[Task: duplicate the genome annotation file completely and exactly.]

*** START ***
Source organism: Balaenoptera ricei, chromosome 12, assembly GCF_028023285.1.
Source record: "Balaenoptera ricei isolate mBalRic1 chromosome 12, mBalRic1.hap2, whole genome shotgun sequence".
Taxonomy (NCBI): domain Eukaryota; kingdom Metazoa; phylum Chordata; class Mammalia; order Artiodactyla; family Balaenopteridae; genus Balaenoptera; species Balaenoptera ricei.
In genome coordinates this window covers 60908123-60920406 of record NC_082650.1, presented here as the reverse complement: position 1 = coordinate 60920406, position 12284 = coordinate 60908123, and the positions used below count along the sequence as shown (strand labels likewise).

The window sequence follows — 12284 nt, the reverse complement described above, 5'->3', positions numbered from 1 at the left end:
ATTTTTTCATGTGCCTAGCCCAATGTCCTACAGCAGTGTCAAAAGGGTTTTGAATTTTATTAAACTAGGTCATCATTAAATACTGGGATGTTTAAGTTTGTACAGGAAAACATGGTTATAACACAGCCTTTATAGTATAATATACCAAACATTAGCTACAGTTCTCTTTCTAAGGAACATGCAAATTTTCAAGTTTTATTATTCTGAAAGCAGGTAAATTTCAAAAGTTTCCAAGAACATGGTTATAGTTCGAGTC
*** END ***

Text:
Source organism: Balaenoptera ricei, chromosome 12, assembly GCF_028023285.1.
Source record: "Balaenoptera ricei isolate mBalRic1 chromosome 12, mBalRic1.hap2, whole genome shotgun sequence".
Taxonomy (NCBI): domain Eukaryota; kingdom Metazoa; phylum Chordata; class Mammalia; order Artiodactyla; family Balaenopteridae; genus Balaenoptera; species Balaenoptera ricei.
In genome coordinates this window covers 60908123-60920406 of record NC_082650.1, presented here as the reverse complement: position 1 = coordinate 60920406, position 12284 = coordinate 60908123, and the positions used below count along the sequence as shown (strand labels likewise).

The window sequence follows — 12284 nt, the reverse complement described above, 5'->3', positions numbered from 1 at the left end:
ATTTTTTCATGTGCCTAGCCCAATGTCCTACAGCAGTGTCAAAAGGGTTTTGAATTTTATTAAACTAGGTCATCATTAAATACTGGGATGTTTAAGTTTGTACAGGAAAACATGGTTATAACACAGCCTTTATAGTATAATATACCAAACATTAGCTACAGTTCTCTTTCTAAGGAACATGCAAATTTTCAAGTTTTATTATTCTGAAAGCAGGTAAATTTCAAAAGTTTCCAAGAACATGGTTATAGTTCGAGTC